Lobbying over U.S. biofuel policy changes intensifies

The biofuel mandate, designed to reduce carbon emissions, has support in corn growing areas but opposition by oil refiners

WASHINGTON, (Reuters) — U.S. President Donald Trump sought to ease concerns that his administration would make major alterations to biofuels policy, telling Iowa’s governor recently that he was committed to a decade-old biofuels program even as a top official considers changing it.

U.S. law requires fuel companies to add biofuels like ethanol and biodiesel to the country’s fuel supply through the “renewable fuel standard,” adopted in 2005.

The Trump administration is considering lowering the mandatory level, a worry for corn-growing states like Iowa. The strong demand from biofuel makers for corn and soy oil helps support the price of those commodities.

Iowa Governor Kim Reynolds said she held calls with Trump and U.S. Environmental Protection Agency Administrator Scott Pruitt last week, in which she urged them not to make that change.

However, White House spokesperson Sarah Sanders said the administration “didn’t make any assurances” on renewable fuel standard (RFS) levels.

The biofuel industry has been ratcheting up pressure in Washington in response to actions from the EPA it sees as threatening the program, which was designed to reduce carbon emissions.

Independent oil refiners, meanwhile, have pushed the Trump administration to soften requirements for ethanol use, which costs them hundreds of millions of dollars annually.

Some refiners want also want exported ethanol to qualify for credits under the renewable fuel program.

Two industry sources told Reuters they had received assurances from White House officials that Trump was directing the EPA to allow credits on exports, but to end its efforts to reduce renewable fuel requirements overall.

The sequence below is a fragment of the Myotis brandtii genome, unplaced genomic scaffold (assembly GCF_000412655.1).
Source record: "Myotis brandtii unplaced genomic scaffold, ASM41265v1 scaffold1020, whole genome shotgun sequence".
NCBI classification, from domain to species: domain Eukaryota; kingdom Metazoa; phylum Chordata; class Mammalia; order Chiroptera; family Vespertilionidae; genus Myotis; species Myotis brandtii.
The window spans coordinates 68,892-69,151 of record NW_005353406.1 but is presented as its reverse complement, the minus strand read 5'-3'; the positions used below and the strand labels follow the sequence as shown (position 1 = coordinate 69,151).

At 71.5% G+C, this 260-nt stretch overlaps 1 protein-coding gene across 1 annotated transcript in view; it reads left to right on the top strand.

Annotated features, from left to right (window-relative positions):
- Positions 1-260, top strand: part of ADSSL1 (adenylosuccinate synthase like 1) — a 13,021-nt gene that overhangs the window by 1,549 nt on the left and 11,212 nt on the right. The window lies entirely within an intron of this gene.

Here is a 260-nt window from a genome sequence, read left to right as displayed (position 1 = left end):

Last month, the EPA said it was looking to cut 2018 biodiesel blending mandates, roiling markets and drawing criticism from the country’s farm belt. In July, it proposed cutting total volumes of all renewable fuels use for next year.

Elected officials from the corn-growing Midwest have said they won’t be satisfied with White House reassurances until the EPA publicly agrees not to reduce re-newable fuel standards.

Several senators met with Pruitt last week to discuss the issue.

Iowa Republican Senator Joni Ernst said she had expressed “significant concerns” over the recent moves to potentially set biodiesel requirements for 2018 and 2019 at “substantially lower volumes.”

Senator Charles Grassley, an Iowa Republican, said he told Pruitt “that supporting biofuels isn’t just good policy. It’s also what President Trump promised.”

Reynolds, meanwhile, urged Iowans to contact lawmakers and administration officials and said she is meeting next week with U.S. Vice President Mike Pence and Pruitt in Washington.

Senators wrote to Trump urging the EPA to maintain levels for 2018 and increase its proposed 2019 biodiesel requirements.

Pruitt would not want “to take any steps to undermine the objectives in the statute of the RFS,” said EPA spokesperson Liz Bowman.



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